Clinical Trial of Growth Hormone in MPS I, II, and VI
The purpose of this study is to determine whether growth hormone is a safe and effective treatment for short stature in children with Mucopolysaccharidosis type I, II, and VI.
Mucopolysaccharidosis Type I, II, and VI.
Drug: Somatropin (DNA origin)
|Study Design:||Allocation: Randomized
Endpoint Classification: Safety/Efficacy Study
Intervention Model: Parallel Assignment
Masking: Open Label
Primary Purpose: Treatment
|Official Title:||Phase II/III, Randomized, Clinical Trial of the Effects of Nutropin AQ® on Growth and Bone Metabolism in Children With MPS I, II, and VI and Short Stature|
- Change in growth velocity from baseline to end of study year 1. [ Time Frame: 12 months ] [ Designated as safety issue: No ]
- Safety of Nutropin AQ® in children with MPS I, II, and VI. Safety endpoints are: • Physical examinations • Fundoscopic examinations • Adverse events • Radiographic examinations of spine and lower extremities [ Time Frame: 12 months ] [ Designated as safety issue: Yes ]
- Change in bone mineral density, content, and strength by DXA and pQCT, and change in serum markers of bone metabolism. [ Time Frame: 12 months ] [ Designated as safety issue: No ]
- Change in mobility measured by force and gait measurements. [ Time Frame: 12 months ] [ Designated as safety issue: No ]
- Change in muscle strength measured by Biodex and Hand Grip Dynamometer. [ Time Frame: 12 months ] [ Designated as safety issue: No ]
- Change in neuropsychological functioning and brain volumetrics. [ Time Frame: 12 months ] [ Designated as safety issue: No ]
|Study Start Date:||November 2008|
|Study Completion Date:||September 2013|
|Primary Completion Date:||September 2013 (Final data collection date for primary outcome measure)|
Experimental: Growth hormone treatmen
Growth hormone treatment arm. Somatropin (DNA origin)
Drug: Somatropin (DNA origin)
The study starting dose of Nutropin AQ® will be 0.48 mg/kg/week divided into daily SC injections. Nutropin AQ® will be administered by either the subject or, if unable to demonstrate competency in this, then by the guardian. To decrease the risk of increased intracranial hypertension, the dose in the first month of treatment will be decreased by 50% (0.24 mg/kg/week), and then increased to 0.48 mg/kg/week if tolerated well after 1 month.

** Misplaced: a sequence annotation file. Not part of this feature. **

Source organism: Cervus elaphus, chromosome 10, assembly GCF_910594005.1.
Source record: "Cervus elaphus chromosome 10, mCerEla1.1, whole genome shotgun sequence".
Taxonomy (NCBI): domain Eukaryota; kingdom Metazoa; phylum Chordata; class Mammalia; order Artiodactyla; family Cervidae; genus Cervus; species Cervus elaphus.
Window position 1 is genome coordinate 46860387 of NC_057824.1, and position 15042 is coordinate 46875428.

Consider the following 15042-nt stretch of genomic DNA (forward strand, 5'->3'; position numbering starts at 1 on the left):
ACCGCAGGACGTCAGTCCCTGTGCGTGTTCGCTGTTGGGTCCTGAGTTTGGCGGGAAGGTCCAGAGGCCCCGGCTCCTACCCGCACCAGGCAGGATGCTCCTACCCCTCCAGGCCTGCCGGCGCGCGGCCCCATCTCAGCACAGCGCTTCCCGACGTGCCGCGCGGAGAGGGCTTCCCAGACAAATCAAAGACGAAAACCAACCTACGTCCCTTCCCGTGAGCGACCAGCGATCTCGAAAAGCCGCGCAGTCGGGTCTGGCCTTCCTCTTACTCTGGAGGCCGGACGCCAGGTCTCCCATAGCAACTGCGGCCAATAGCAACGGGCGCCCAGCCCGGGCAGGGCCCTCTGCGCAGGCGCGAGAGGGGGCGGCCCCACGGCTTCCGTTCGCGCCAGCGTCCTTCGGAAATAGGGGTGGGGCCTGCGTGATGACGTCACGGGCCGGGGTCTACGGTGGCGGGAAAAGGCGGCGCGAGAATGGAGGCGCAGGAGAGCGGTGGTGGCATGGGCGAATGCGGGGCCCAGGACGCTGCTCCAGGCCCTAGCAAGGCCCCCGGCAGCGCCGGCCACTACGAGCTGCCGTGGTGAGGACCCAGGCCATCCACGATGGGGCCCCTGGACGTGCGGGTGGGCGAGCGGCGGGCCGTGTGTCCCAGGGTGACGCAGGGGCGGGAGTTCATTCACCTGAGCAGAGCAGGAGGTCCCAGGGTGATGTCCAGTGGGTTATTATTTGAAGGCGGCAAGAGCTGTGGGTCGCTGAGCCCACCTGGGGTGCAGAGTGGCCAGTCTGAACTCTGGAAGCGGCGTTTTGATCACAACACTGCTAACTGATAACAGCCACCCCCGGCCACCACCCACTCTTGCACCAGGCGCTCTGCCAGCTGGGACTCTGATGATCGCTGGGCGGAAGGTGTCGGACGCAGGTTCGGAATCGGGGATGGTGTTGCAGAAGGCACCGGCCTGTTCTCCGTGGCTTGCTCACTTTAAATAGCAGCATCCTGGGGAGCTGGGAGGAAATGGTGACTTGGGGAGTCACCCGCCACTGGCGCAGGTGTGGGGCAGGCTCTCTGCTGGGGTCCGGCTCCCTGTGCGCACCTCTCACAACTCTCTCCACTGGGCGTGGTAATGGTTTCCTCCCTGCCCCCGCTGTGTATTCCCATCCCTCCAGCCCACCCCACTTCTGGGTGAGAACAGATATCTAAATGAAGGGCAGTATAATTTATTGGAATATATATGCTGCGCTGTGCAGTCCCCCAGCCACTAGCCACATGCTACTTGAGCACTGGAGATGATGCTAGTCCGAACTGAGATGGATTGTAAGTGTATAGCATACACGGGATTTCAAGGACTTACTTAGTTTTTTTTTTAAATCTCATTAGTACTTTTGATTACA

Other Name: Nutropin AQ
No Intervention: No growth hormone treatment in year 1
No growth hormone treatment in year 1; option for treatment in year 2 open-label period.
Although children with MPS I, II, and VI who are treated with Hematopoietic Cell Transplantation (HCT) and/or enzyme replacement therapy (ERT) are living into adulthood with good cognitive development, their quality of life is significantly impacted by their skeletal abnormalities (i.e., kyphosis, scoliosis, and genu valgum), contractures, and severe short stature. Here at the University of Minnesota we have seen some promising clinical outcomes in children with MPS IH whom we have treated with human growth hormone (hGH). There are currently no reports in the literature of the impact of treating children with MPS and short stature, with hGH on their growth velocity or characteristic skeletal abnormalities. This study will advance the care of these children by providing data in this yet unexplored area of pediatric medicine with the goal of improving the quality of life for these children by improving height, mobility, and neuropsychological functioning.
This is a Phase II/III randomized, single-center, 12 month clinical trial of growth hormone in male and female participants with MPS I, II, or VI, followed by 12 months open label. Participants with height ≤ -2 SDS for age and gender will be randomized for the first 12 months 1:1 to treatment or no treatment. At the conclusion of the 12 months, all subjects will be offered an additional 12 months of treatment.
Please refer to this study by its ClinicalTrials.gov identifier: NCT00748969
|United States, Minnesota|
|University of Minnesota|
|Minneapolis, Minnesota, United States, 55455|
|Principal Investigator:||Lynda E Polgreen, M.D.||University of Minnesota - Clinical and Translational Science Institute|